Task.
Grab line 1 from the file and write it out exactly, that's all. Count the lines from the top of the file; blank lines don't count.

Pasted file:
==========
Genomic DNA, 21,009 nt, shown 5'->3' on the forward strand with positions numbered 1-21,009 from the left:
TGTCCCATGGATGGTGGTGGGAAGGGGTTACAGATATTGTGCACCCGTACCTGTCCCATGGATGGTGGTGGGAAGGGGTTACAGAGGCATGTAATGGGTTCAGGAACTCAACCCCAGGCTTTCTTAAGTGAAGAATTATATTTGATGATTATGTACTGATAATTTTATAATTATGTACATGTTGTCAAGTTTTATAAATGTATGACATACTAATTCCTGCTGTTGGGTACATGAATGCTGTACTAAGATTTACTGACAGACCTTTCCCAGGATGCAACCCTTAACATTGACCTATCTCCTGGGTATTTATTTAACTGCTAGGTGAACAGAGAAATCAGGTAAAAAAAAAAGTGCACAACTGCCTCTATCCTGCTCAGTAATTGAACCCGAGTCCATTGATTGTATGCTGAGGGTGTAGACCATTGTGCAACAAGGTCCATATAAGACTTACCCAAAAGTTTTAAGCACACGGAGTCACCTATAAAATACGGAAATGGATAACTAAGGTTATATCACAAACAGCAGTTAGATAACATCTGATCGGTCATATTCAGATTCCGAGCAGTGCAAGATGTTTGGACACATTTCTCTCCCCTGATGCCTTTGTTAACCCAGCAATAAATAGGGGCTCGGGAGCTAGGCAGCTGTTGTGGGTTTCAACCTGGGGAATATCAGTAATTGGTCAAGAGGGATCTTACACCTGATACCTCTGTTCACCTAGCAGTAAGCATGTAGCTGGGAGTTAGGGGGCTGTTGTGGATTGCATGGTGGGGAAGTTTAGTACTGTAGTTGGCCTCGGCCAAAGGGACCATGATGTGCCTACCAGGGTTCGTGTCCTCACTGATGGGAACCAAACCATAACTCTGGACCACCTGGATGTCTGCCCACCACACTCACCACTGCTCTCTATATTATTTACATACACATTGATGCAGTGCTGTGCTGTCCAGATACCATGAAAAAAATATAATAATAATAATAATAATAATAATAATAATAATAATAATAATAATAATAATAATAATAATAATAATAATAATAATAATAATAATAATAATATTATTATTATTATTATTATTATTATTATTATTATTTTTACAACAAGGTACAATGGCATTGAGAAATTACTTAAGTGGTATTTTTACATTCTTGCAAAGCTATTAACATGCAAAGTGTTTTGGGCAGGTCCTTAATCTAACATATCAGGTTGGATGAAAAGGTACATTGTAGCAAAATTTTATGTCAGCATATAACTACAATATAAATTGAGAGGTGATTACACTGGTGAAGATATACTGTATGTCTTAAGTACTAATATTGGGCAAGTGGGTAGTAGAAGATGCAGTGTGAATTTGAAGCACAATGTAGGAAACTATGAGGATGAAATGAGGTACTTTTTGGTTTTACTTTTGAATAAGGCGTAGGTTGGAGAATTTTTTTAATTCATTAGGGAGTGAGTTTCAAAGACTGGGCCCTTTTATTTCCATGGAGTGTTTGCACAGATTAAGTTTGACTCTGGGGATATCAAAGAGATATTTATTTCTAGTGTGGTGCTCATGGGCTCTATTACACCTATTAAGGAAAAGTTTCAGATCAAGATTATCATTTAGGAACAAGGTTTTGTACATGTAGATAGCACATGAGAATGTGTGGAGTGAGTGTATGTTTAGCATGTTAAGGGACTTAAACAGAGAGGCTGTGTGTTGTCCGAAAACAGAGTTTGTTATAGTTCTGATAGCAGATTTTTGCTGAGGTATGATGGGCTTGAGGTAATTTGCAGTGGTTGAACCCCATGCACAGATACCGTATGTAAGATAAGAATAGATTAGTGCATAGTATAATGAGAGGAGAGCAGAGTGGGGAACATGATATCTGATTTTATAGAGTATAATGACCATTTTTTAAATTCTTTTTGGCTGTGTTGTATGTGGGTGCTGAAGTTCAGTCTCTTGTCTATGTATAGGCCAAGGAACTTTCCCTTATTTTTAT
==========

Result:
Genomic DNA, 21,009 nt, shown 5'->3' on the forward strand with positions numbered 1-21,009 from the left: